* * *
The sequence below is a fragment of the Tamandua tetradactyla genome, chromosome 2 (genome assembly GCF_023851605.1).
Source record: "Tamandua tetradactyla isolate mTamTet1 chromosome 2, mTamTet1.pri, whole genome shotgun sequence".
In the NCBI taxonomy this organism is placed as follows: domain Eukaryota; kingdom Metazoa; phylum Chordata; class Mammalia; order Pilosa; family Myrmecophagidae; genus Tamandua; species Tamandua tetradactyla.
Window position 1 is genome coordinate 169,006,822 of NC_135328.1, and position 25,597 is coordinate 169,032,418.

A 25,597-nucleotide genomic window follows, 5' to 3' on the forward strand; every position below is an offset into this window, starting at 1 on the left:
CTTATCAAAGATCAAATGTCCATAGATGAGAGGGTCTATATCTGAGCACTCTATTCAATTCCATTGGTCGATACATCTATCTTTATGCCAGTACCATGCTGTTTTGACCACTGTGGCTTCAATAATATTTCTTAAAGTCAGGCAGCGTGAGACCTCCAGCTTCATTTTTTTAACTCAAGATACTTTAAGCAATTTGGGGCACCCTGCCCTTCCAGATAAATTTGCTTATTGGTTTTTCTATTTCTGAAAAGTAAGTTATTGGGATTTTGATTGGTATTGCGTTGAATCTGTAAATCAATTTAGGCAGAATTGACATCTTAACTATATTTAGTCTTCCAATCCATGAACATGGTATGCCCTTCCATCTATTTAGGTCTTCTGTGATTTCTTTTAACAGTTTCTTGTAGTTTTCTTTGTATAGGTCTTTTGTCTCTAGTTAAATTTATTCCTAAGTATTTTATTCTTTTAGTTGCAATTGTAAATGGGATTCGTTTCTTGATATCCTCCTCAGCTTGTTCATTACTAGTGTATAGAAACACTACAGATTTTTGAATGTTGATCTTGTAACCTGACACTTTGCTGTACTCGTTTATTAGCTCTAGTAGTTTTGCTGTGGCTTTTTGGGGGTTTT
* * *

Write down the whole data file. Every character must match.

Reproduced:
The sequence below is a fragment of the Tamandua tetradactyla genome, chromosome 2 (genome assembly GCF_023851605.1).
Source record: "Tamandua tetradactyla isolate mTamTet1 chromosome 2, mTamTet1.pri, whole genome shotgun sequence".
In the NCBI taxonomy this organism is placed as follows: domain Eukaryota; kingdom Metazoa; phylum Chordata; class Mammalia; order Pilosa; family Myrmecophagidae; genus Tamandua; species Tamandua tetradactyla.
Window position 1 is genome coordinate 169,006,822 of NC_135328.1, and position 25,597 is coordinate 169,032,418.

A 25,597-nucleotide genomic window follows, 5' to 3' on the forward strand; every position below is an offset into this window, starting at 1 on the left:
CTTATCAAAGATCAAATGTCCATAGATGAGAGGGTCTATATCTGAGCACTCTATTCAATTCCATTGGTCGATACATCTATCTTTATGCCAGTACCATGCTGTTTTGACCACTGTGGCTTCAATAATATTTCTTAAAGTCAGGCAGCGTGAGACCTCCAGCTTCATTTTTTTAACTCAAGATACTTTAAGCAATTTGGGGCACCCTGCCCTTCCAGATAAATTTGCTTATTGGTTTTTCTATTTCTGAAAAGTAAGTTATTGGGATTTTGATTGGTATTGCGTTGAATCTGTAAATCAATTTAGGCAGAATTGACATCTTAACTATATTTAGTCTTCCAATCCATGAACATGGTATGCCCTTCCATCTATTTAGGTCTTCTGTGATTTCTTTTAACAGTTTCTTGTAGTTTTCTTTGTATAGGTCTTTTGTCTCTAGTTAAATTTATTCCTAAGTATTTTATTCTTTTAGTTGCAATTGTAAATGGGATTCGTTTCTTGATATCCTCCTCAGCTTGTTCATTACTAGTGTATAGAAACACTACAGATTTTTGAATGTTGATCTTGTAACCTGACACTTTGCTGTACTCGTTTATTAGCTCTAGTAGTTTTGCTGTGGCTTTTTGGGGGTTTT